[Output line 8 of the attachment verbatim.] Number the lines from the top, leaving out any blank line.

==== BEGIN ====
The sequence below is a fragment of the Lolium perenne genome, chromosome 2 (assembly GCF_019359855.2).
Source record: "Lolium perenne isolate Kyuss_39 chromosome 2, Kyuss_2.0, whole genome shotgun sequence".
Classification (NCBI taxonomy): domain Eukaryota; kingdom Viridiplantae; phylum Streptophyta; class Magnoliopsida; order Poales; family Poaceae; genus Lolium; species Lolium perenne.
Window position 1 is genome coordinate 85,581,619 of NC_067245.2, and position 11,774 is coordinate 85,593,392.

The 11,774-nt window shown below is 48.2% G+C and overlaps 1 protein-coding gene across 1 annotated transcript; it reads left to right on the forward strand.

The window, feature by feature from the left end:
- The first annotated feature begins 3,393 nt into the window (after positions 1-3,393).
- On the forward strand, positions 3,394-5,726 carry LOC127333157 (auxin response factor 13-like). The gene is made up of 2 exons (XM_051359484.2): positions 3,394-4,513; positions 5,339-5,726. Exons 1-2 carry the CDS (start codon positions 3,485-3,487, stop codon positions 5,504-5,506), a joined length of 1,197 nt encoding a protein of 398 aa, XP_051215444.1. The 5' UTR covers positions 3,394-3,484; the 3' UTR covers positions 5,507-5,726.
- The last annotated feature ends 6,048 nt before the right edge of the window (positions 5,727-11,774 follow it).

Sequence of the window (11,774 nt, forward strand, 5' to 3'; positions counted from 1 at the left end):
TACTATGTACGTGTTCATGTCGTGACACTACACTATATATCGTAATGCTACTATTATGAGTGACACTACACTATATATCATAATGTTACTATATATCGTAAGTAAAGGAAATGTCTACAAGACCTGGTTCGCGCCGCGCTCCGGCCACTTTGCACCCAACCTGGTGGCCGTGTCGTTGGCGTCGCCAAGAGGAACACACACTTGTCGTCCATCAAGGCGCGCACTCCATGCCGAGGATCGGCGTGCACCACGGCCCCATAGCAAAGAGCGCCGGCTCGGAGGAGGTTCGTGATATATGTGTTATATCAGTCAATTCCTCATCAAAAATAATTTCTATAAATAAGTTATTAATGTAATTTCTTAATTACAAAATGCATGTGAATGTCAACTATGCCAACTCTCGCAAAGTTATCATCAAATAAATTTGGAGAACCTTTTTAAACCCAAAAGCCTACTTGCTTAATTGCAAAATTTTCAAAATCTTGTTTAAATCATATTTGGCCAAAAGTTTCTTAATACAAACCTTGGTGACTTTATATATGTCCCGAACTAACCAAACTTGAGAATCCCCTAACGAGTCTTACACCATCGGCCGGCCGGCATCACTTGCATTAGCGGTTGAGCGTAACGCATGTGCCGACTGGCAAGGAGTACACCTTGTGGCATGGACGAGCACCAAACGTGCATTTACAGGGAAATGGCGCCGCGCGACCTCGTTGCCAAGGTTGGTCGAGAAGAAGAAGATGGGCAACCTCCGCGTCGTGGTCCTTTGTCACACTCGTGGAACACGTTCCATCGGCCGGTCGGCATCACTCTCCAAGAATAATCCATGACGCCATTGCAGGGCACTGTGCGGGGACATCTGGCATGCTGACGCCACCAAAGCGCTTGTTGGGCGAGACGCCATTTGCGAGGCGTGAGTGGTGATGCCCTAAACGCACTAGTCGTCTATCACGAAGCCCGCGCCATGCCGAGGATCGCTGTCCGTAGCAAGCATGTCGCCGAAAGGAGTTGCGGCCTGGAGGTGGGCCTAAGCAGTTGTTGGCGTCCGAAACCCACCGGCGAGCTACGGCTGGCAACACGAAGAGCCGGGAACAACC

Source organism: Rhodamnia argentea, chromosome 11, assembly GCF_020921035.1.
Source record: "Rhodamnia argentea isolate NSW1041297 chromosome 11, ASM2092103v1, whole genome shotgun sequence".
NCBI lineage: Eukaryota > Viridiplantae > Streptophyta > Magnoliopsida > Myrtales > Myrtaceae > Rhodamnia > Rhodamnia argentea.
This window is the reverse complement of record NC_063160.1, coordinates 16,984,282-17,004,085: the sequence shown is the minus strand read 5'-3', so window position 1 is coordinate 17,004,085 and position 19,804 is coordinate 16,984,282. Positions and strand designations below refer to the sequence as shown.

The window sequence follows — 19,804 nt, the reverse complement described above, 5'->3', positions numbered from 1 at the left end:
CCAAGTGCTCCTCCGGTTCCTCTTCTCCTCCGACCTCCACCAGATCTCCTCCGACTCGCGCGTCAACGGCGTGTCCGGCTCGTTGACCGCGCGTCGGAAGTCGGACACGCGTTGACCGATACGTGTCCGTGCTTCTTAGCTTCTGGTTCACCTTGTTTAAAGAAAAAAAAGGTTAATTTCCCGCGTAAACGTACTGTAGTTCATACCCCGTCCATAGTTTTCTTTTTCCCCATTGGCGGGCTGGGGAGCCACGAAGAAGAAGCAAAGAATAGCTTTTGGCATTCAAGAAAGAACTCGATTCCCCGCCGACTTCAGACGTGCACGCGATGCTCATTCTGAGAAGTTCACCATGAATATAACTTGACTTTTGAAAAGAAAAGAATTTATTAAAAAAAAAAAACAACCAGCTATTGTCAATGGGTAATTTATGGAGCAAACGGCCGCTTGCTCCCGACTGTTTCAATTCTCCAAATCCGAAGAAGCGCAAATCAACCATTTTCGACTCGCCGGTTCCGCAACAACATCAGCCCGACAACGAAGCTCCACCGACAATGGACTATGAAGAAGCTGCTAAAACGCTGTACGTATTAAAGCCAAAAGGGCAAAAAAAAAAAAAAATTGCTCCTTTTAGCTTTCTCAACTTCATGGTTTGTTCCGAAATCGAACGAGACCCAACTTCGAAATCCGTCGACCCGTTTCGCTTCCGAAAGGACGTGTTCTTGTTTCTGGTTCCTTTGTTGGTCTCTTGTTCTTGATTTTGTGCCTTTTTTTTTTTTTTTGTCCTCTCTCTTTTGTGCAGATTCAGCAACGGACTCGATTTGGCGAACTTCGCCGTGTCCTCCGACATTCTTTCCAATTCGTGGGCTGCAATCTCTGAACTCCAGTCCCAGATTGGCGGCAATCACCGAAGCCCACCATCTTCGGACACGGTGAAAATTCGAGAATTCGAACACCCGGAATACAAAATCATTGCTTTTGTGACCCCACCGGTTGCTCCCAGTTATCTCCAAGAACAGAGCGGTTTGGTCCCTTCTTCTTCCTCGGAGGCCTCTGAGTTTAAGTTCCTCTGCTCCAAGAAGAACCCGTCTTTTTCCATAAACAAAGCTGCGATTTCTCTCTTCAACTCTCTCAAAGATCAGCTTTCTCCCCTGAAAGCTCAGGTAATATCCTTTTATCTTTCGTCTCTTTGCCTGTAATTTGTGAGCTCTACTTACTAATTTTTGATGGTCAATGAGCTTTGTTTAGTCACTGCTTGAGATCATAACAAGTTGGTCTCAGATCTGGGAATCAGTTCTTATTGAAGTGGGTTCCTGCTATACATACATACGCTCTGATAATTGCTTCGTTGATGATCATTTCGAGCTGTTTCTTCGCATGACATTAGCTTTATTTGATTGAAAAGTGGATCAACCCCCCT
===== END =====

- On the forward strand, positions 3,394-5,726 carry LOC127333157 (auxin response factor 13-like). The gene is made up of 2 exons (XM_051359484.2): positions 3,394-4,513; positions 5,339-5,726. Exons 1-2 carry the CDS (start codon positions 3,485-3,487, stop codon positions 5,504-5,506), a joined length of 1,197 nt encoding a protein of 398 aa, XP_051215444.1. The 5' UTR covers positions 3,394-3,484; the 3' UTR covers positions 5,507-5,726.